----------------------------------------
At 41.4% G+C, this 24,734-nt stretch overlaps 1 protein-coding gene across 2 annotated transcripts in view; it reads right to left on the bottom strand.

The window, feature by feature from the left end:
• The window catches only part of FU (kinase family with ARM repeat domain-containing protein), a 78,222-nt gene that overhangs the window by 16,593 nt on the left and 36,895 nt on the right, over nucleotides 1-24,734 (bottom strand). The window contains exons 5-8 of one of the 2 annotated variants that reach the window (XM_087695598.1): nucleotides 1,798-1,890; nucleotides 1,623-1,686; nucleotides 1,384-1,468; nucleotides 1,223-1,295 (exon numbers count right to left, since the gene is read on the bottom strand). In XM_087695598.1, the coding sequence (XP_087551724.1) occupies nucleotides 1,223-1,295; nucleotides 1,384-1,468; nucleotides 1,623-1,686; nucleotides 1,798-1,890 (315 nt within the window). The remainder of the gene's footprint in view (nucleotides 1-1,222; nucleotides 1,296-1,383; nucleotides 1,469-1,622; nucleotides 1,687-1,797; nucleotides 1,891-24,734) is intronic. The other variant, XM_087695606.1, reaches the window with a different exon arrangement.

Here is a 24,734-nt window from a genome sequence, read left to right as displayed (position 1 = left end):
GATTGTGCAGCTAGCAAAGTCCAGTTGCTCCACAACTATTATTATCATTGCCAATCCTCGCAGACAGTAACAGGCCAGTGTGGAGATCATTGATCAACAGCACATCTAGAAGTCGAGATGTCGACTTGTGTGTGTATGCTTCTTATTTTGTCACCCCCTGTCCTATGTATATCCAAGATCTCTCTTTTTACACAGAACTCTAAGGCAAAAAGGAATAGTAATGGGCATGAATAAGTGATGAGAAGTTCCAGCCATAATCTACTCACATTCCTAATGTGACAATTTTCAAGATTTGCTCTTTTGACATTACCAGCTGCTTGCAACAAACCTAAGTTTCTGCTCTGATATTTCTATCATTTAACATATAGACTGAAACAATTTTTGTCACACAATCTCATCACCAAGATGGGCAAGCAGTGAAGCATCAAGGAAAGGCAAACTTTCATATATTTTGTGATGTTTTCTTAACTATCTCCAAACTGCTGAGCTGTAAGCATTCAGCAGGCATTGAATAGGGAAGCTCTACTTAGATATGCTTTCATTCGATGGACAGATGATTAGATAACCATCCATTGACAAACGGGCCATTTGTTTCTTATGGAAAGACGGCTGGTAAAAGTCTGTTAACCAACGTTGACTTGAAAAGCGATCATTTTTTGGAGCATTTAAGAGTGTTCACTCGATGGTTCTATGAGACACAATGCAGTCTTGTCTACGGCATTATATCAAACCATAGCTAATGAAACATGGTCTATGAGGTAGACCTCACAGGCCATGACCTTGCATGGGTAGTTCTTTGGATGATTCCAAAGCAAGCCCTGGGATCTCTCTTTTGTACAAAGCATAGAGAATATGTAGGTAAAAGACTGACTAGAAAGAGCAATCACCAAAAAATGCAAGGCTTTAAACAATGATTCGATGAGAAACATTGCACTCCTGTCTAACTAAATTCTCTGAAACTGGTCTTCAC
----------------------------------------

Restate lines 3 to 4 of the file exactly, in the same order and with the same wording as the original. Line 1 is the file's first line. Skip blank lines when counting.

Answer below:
• The window catches only part of FU (kinase family with ARM repeat domain-containing protein), a 78,222-nt gene that overhangs the window by 16,593 nt on the left and 36,895 nt on the right, over nucleotides 1-24,734 (bottom strand). The window contains exons 5-8 of one of the 2 annotated variants that reach the window (XM_087695598.1): nucleotides 1,798-1,890; nucleotides 1,623-1,686; nucleotides 1,384-1,468; nucleotides 1,223-1,295 (exon numbers count right to left, since the gene is read on the bottom strand). In XM_087695598.1, the coding sequence (XP_087551724.1) occupies nucleotides 1,223-1,295; nucleotides 1,384-1,468; nucleotides 1,623-1,686; nucleotides 1,798-1,890 (315 nt within the window). The remainder of the gene's footprint in view (nucleotides 1-1,222; nucleotides 1,296-1,383; nucleotides 1,469-1,622; nucleotides 1,687-1,797; nucleotides 1,891-24,734) is intronic. The other variant, XM_087695606.1, reaches the window with a different exon arrangement.

Here is a 24,734-nt window from a genome sequence, read left to right as displayed (position 1 = left end):